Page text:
AD Quality Auto 360p 720p 1080p Top articles1/5READ MOREThe Christmas Truce of 1914 proved that peace is possibleThe three remaining members – Stipe, Peter Buck and Mike Mills – have continued to tour and record without naming an official drummer. Also inducted Saturday were Allman Brothers founder Gregg Allman, writer-producers Dallas Austin and Jermaine Dupri, and the late Felice Bryant. Bryant, along with husband Boudleaux Bryant, wrote country and rock standards including “Rocky Top,” “Wake Up Little Susie” and “Love Hurts.” – Associated Press The four original members of R.E.M. gave a rare performance Saturday night as the group was inducted into the Georgia Music Hall of Fame. The group, which formed in Athens, Ga., in 1980, has won three Grammys and sold more than 70 million records. It has performed as a quartet only a handful of times since 1997, when drummer Bill Berry left the group after suffering a brain aneurysm onstage in 1995. “This is going to be loud,” front man Michael Stipe said as the group launched into “Begin the Begin.” Saturday’s reunion performance was by far the largest and the first that was publicized in advance. Many of the roughly 1,500 people at the Georgia hall’s black-tie induction ceremony clearly were there to see the group. 160Want local news?Sign up for the Localist and stay informed Something went wrong. Please try again.subscribeCongratulations! You’re all set!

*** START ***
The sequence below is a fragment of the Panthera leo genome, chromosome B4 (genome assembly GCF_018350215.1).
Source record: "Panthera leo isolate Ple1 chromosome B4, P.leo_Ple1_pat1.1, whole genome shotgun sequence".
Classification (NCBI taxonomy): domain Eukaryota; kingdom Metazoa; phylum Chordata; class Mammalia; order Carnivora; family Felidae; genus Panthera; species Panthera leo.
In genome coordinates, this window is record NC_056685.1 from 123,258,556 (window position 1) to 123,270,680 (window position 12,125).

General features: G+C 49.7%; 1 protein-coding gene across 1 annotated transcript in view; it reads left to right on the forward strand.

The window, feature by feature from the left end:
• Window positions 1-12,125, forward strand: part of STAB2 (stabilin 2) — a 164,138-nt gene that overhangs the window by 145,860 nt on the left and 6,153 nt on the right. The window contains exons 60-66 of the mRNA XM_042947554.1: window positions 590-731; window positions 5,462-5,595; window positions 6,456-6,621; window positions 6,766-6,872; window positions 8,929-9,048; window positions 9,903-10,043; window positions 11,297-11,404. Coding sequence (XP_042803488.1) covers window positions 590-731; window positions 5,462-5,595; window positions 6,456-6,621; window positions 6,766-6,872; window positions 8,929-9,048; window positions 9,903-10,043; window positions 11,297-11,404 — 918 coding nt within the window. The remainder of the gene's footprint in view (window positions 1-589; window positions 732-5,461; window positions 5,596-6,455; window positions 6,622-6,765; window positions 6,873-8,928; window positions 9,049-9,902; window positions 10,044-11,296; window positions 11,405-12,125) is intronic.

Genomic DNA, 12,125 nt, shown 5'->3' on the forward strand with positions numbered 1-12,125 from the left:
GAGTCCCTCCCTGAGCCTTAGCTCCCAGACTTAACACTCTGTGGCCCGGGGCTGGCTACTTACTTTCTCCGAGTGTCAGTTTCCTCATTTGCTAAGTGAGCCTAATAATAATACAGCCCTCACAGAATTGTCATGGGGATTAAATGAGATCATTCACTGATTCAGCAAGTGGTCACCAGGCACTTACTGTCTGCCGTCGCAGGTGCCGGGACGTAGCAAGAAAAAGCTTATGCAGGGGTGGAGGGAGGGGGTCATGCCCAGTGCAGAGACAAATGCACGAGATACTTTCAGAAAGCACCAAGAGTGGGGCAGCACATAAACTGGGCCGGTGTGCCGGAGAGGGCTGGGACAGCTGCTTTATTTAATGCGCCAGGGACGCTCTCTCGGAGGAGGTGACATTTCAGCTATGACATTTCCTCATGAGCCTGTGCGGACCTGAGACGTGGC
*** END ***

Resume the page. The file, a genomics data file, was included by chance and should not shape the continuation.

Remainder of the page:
In an item ScienceInsider ran yesterday, freshman Representative Mo Brooks (R-AL), the newly named chair of the House of Representatives science panel’s basic research and education subcommittee, was asked by Jeffrey Mervis if human activity was causing global warming. His response: That’s a difficult question to answer because I’ve talked to scientists on both sides of the fence, especially at the University of Alabama at Huntsville. Some say yes, and some say no…So I’m approaching the issue with a healthy degree of skepticism. If the evidence is there to prove it, then so be it. With influential lawmakers exhibiting that sort of view, one had to wonder how a letter like the one sent on 28 January to Congress by 18 prominent climate scientists might fare. It begins: As you begin your deliberations in the new 112th Congress, we urge you to take a fresh look at climate change. Climate change is not just an environmental threat but, as we describe below, also poses challenges to the U.S. economy, national security and public health. …We want to assure you that the science is strong and that there is nothing abstract about the risks facing our Nation. It was no surprise when more than 70 skeptics hastily penned a response, sent to lawmakers yesterday and publicized by the industry-supported Heartland Institute. 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We, the undersigned, totally disagree with them and would like to take this opportunity to briefly state our side of the story. … It is the eighteen climate alarmists who appear to be unaware of “what is happening to our planet’s climate,” as well as the vast amount of research that has produced that knowledge. As infuriating as it might be to the scientists who would agree with the first letter, the second one is likely to be an effective tool for those who prefer inaction, based on a view of the science as equally balanced between two sides. (In the mid-2000s, the media had a real problem with ping-pong reporting of climate stories; the phenomenon has subsided somewhat since then but crops up increasingly on right-leaning media outlets.) ScienceInsider has asked Brooks for a response to the two letters.